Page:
Is it time to get into the gold exploration juniors – at long last?
The gold price is through US$ 1,400/oz for the first time in six years and the question is – is today the day? Can we get into the market and make some money on the gold exploration juniors?
Several key factors are supporting the macro environment for the stability and improvement in the gold price at this time:
- Accommodating fiscal markets and policy in both the USA and the EU;
- Trade tensions between the USA/China, UK/EU and now USA/EU;
- Geopolitical risks from Iran, shipping issues, nuclear deal, missiles, Venezuela; and
- Gold was designated “Tier 1” under the Basel 3 Accord for reserve status on April 1, 2019 – really.
All of these items are positive for the price of gold and are not going to change or clear up soon. However, the broad equity markets are still reaching new highs so why take the commodity risk of gold?
Gold moved above the US$ 1,350/oz level after the July 18/19 FOMC meeting that indicated a potential cut in rates at the July 31 announcement. Now gold is at US$ 1,420 and holding above US$ 1,400 for the past two weeks. Is this the break out that will bring the money back to this sector. I would say it is too early to tell, but there is a better chance now than in the past decade.
A recent Barron’s article builds on this theme and recommends a market exposure of 5-10% into the sector. Senior stocks are at new yearly highs while the gold price is up 12% on the year. Gold stocks and their market value are then leveraged to the price as their earnings grow.
The overall market is still in a low as highlighted by the HUI stock index that is just making an uptick since it started a decline in 2008. That is a decade of disappointment with a false break out in 2016. This period of decline left only a small group of investors still committed to the sector. This vacuum leaves an opportunity for those interested and paying attention to the sector.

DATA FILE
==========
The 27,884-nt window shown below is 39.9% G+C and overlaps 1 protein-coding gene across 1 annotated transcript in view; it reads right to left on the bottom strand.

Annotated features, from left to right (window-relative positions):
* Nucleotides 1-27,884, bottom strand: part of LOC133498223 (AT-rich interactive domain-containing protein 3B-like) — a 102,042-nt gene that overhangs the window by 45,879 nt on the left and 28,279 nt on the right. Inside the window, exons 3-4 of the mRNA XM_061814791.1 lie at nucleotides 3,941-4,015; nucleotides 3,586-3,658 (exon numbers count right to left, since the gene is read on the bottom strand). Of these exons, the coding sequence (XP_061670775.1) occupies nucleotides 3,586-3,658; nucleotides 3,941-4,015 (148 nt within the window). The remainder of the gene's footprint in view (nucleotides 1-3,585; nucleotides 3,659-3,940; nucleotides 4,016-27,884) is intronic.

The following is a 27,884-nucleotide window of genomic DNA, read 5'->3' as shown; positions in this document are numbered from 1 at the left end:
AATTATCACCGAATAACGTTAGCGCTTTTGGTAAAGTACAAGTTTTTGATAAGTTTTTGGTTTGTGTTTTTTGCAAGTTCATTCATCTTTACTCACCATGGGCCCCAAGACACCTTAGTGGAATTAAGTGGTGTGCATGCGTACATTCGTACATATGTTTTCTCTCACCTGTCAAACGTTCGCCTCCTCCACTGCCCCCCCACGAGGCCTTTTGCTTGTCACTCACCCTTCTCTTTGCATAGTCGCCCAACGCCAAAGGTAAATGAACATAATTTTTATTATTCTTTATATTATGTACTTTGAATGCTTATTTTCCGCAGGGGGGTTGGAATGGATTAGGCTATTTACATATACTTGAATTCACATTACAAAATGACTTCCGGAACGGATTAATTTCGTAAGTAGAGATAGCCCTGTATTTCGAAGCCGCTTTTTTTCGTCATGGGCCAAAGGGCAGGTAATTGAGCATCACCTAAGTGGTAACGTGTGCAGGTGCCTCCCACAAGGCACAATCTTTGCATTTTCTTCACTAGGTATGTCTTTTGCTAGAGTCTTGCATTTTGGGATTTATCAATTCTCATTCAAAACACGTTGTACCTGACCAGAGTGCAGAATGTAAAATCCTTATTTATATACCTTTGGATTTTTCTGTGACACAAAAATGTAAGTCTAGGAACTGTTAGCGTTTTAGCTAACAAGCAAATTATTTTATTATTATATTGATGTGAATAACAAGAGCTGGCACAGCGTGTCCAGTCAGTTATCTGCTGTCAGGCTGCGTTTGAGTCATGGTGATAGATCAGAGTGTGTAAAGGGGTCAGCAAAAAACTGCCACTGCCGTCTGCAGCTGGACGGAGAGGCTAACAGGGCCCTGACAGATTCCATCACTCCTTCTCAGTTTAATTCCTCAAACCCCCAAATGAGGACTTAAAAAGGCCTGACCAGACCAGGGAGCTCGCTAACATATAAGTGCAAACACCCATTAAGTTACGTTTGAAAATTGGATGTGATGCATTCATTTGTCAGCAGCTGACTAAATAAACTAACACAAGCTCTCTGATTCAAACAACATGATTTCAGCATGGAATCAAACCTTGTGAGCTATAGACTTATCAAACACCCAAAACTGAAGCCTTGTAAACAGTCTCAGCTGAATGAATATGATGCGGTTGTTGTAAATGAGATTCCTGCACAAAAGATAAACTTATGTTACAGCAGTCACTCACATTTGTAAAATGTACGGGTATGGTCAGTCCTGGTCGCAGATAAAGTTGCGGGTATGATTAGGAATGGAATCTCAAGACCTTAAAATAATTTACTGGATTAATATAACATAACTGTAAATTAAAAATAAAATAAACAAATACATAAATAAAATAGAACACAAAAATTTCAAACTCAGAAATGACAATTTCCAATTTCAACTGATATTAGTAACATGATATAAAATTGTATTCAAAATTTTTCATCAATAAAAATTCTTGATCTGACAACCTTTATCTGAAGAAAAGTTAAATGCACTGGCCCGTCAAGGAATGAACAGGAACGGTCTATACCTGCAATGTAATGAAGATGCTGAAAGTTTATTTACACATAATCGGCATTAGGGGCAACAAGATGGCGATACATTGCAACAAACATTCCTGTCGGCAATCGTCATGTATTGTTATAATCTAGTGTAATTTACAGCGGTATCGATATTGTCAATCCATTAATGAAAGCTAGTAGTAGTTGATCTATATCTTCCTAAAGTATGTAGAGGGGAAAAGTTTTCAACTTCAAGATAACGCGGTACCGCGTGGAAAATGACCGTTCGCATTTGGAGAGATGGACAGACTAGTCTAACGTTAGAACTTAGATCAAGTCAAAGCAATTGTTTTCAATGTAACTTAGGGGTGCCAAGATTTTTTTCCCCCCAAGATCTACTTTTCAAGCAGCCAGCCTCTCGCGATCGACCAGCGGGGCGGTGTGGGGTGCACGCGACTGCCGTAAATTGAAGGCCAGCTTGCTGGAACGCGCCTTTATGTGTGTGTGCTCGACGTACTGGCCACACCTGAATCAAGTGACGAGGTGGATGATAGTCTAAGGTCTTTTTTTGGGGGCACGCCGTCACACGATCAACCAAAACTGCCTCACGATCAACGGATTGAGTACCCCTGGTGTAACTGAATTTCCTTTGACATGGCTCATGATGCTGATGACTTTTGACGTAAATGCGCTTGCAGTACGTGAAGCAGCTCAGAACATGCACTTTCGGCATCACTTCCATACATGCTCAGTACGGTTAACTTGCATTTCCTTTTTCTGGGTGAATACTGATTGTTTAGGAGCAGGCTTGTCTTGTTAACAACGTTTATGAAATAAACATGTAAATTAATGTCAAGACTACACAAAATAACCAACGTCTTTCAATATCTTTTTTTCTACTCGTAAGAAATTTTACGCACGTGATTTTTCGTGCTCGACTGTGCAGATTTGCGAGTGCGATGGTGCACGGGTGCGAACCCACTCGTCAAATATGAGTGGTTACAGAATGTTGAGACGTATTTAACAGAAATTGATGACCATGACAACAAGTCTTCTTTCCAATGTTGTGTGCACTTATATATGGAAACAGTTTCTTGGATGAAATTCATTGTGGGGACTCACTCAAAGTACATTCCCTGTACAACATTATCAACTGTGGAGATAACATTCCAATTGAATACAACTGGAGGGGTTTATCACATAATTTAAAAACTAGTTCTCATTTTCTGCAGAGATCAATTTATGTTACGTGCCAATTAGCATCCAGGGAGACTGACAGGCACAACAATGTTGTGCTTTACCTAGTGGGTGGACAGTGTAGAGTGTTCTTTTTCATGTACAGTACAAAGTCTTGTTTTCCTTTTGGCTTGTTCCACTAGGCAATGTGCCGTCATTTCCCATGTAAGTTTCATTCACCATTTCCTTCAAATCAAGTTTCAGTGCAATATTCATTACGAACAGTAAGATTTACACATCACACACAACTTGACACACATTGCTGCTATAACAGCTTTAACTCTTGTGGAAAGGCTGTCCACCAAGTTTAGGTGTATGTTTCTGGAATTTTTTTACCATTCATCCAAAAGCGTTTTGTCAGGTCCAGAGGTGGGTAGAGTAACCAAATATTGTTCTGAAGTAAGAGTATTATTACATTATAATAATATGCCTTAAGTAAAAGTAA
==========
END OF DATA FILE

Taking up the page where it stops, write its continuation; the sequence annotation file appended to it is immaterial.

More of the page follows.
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Remember companies will take capital where they can get it. Investors should look for companies that can add value independent of the gold price through discovery, exploration, and development of their assets.
Where do you look for value and upside in this market? The first step is to look at companies with money to do the work and generate results. Financing in the sector in 2017 was almost $4.6 billion, 2018 saw a drop to $2.8 billion and for 2019 we may be approaching $1 billion. The number of deals is down; the average deal size is down with over 60% less than $1 million. Companies are still just hanging on. There are bigger deals and a good place to find out who is getting it done is the Oreninc deal log.
Fortunately, we are in a more positive gold price market that is supported by fiscal and Geo-political environments. In Canadian dollars the gold price is approaching $1,900/oz; this should get some investors excited.
In this light, we are looking at Canadian junior exploration companies that are funded and should generate results to garner interest. We are just getting started in the 2018 exploration season in many parts and need to wait for these results.
Our first note in this group, Tudor Gold Corp. (TSXV: TUD) on July 9, 2019, moved from 43c to 62c on just funding news. I expect more upside once they post results from the GoldStorm prospect. Also in BC’s Golden Triangle results from GT Gold moved their stock up sharply after four months of sideways trade as the market waited for the exploration season to begin. Both companies hold large projects with significant discoveries to build on.
On the east coast, Marathon Gold Corporation (TSX: MOZ), is up close to 20%, with substantial dollars traded, in the past couple of weeks on good hits expanding their resources. They too are well funded and working an advanced project.
Funded companies with quality projects will lead this new upswing in the juniors and we will watch the sector and report on them as the exploration season continues.
Ronald Wortel, MBA, P.Eng. is a mining investment professional with extensive experience in analysis of companies, projects and markets. He worked as both a sell-side ... <Read more about Ron Wortel>